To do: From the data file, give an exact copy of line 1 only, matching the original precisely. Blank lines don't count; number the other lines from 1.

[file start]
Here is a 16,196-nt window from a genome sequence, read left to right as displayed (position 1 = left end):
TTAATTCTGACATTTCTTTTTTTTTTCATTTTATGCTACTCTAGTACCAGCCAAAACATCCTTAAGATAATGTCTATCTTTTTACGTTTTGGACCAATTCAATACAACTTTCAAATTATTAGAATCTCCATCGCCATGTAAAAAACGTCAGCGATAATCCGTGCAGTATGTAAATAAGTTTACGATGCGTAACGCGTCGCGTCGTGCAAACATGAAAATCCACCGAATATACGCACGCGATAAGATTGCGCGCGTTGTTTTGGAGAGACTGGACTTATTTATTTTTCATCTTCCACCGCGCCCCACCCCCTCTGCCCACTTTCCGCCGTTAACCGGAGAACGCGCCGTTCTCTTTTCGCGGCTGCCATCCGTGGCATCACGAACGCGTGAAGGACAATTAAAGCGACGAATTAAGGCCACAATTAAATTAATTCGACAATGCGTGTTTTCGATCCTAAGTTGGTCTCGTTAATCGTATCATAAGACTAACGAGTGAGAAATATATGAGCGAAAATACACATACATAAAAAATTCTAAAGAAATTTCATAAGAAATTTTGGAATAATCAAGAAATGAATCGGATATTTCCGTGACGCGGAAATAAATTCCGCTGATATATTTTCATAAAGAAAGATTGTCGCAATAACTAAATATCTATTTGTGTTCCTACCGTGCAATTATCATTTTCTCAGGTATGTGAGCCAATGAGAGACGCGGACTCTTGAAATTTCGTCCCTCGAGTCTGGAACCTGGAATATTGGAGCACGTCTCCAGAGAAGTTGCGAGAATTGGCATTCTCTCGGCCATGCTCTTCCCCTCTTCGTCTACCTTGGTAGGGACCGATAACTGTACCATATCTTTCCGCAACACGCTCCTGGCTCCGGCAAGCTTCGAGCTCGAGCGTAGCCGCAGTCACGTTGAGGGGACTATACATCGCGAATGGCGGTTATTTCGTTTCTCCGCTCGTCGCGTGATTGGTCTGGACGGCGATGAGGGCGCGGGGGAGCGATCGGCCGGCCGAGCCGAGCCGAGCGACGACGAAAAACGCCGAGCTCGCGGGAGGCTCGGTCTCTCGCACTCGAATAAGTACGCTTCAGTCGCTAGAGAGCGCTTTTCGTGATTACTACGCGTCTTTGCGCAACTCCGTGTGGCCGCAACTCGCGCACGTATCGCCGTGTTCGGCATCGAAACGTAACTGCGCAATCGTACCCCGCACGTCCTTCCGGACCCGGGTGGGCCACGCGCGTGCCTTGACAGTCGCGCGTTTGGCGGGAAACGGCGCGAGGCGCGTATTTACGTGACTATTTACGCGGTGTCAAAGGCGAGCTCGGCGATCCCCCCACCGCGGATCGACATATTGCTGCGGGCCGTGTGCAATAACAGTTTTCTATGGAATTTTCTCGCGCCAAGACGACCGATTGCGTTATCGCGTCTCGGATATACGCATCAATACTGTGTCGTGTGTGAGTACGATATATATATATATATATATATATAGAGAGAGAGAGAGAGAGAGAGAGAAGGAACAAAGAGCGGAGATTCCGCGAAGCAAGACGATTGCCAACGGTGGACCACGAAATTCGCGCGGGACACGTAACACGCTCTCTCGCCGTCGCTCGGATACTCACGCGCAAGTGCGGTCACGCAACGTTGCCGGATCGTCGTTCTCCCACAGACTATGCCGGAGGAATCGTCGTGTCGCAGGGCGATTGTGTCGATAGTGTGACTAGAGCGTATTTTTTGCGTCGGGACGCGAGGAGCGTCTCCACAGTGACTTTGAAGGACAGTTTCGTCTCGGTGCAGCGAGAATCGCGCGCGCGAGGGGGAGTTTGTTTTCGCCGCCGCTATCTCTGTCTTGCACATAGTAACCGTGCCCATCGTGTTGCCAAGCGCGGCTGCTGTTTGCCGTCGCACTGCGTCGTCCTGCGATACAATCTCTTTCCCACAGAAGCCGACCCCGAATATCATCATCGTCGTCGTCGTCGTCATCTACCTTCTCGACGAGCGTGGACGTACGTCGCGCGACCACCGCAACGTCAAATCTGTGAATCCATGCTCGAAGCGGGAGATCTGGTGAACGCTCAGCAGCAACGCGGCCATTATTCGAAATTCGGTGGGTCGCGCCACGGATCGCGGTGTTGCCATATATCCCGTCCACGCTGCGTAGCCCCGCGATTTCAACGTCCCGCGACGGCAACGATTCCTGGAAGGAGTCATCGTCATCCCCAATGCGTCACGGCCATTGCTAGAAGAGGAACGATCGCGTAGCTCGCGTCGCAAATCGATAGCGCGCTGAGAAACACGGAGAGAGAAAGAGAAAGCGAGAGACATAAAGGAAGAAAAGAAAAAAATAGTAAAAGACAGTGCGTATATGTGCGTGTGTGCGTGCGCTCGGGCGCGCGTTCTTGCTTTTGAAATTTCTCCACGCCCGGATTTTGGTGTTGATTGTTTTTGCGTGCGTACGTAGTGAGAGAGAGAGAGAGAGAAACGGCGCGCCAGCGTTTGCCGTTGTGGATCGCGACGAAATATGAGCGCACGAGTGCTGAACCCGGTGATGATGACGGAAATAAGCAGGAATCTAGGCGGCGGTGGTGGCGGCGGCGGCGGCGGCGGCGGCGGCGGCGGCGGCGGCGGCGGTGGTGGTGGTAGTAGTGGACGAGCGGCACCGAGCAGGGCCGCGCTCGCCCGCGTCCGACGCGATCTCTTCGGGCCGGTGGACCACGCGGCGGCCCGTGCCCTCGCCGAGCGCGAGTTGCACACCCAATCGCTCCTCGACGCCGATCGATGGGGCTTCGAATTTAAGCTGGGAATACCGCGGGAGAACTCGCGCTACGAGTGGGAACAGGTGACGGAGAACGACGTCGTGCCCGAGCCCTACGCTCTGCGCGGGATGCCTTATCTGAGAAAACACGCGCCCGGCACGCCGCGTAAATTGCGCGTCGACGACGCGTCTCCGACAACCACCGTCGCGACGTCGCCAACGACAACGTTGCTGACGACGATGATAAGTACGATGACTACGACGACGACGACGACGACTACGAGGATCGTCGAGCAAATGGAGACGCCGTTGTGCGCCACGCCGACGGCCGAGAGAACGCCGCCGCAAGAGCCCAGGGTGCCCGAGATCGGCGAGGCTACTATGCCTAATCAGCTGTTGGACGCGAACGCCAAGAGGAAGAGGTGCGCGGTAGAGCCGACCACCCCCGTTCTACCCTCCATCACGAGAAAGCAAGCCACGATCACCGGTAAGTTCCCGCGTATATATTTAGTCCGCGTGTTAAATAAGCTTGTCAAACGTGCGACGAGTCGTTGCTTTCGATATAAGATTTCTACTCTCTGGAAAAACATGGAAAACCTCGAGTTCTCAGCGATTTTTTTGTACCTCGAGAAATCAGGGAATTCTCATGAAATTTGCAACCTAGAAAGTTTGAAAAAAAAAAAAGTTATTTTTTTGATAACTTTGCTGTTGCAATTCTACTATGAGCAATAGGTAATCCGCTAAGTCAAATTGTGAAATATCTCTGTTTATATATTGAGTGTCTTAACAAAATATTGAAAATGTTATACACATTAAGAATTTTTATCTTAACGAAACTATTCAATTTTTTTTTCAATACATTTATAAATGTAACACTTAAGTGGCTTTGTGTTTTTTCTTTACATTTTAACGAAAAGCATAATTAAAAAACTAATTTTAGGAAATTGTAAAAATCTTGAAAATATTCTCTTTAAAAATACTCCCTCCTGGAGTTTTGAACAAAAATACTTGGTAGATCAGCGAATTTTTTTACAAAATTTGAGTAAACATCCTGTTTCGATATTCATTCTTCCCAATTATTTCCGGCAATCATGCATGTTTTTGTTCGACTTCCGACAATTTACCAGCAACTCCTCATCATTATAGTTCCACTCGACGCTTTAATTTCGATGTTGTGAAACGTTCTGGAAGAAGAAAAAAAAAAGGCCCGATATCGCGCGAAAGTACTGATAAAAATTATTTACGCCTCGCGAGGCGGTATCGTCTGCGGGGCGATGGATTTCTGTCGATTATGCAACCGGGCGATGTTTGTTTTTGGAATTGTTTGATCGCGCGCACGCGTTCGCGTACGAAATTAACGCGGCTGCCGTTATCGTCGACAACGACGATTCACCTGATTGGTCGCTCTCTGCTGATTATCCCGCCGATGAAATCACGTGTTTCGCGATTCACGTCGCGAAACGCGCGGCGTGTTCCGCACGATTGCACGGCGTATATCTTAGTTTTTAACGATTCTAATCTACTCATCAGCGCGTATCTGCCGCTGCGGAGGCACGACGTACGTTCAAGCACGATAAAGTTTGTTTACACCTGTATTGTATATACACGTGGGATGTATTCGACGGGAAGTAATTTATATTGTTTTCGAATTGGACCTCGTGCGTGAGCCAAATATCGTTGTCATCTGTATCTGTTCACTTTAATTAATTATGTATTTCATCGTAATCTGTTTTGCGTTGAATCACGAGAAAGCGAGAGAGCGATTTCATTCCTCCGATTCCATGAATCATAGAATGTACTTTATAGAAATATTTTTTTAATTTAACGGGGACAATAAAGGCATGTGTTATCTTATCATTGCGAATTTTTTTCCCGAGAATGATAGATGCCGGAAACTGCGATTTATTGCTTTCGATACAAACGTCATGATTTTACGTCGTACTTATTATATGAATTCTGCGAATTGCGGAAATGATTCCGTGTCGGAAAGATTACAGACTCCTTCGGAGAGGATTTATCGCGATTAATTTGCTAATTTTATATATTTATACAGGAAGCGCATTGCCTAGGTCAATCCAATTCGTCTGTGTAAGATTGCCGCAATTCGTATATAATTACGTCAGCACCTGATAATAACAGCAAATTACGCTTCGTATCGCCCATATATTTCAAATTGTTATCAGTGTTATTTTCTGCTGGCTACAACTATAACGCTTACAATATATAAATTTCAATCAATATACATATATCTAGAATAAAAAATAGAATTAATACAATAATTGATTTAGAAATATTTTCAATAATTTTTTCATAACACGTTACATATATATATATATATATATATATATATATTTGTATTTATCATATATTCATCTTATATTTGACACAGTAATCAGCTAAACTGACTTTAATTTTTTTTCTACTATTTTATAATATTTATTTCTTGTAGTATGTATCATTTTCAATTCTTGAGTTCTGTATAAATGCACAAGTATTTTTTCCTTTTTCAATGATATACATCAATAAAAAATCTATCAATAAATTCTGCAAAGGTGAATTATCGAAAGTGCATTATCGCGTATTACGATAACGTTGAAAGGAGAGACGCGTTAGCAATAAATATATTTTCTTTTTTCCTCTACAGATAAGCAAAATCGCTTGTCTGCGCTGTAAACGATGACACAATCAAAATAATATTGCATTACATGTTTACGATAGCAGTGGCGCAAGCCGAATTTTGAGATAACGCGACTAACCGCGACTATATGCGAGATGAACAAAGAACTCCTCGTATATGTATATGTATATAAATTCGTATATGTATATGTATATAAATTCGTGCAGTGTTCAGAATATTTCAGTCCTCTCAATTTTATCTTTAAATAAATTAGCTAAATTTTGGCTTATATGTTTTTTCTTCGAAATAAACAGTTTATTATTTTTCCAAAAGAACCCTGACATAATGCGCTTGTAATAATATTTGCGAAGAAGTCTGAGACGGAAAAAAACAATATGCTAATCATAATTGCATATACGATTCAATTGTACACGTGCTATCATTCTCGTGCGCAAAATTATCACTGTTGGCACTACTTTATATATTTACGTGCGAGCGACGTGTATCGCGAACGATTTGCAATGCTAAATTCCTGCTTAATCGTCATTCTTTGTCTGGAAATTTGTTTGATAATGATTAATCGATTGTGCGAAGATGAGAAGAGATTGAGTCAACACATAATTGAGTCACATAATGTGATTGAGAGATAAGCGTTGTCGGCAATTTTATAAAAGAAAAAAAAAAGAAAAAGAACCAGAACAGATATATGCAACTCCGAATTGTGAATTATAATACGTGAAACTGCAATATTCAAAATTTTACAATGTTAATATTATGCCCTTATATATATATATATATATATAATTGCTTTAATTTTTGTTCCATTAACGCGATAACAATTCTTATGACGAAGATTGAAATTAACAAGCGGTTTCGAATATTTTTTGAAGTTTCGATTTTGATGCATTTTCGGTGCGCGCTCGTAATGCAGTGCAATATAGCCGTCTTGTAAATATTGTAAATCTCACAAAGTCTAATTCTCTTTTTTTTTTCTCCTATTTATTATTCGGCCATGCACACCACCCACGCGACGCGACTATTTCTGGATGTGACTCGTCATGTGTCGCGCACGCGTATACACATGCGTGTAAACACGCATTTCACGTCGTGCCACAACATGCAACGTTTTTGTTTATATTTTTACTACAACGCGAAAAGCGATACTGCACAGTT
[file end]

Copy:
Here is a 16,196-nt window from a genome sequence, read left to right as displayed (position 1 = left end):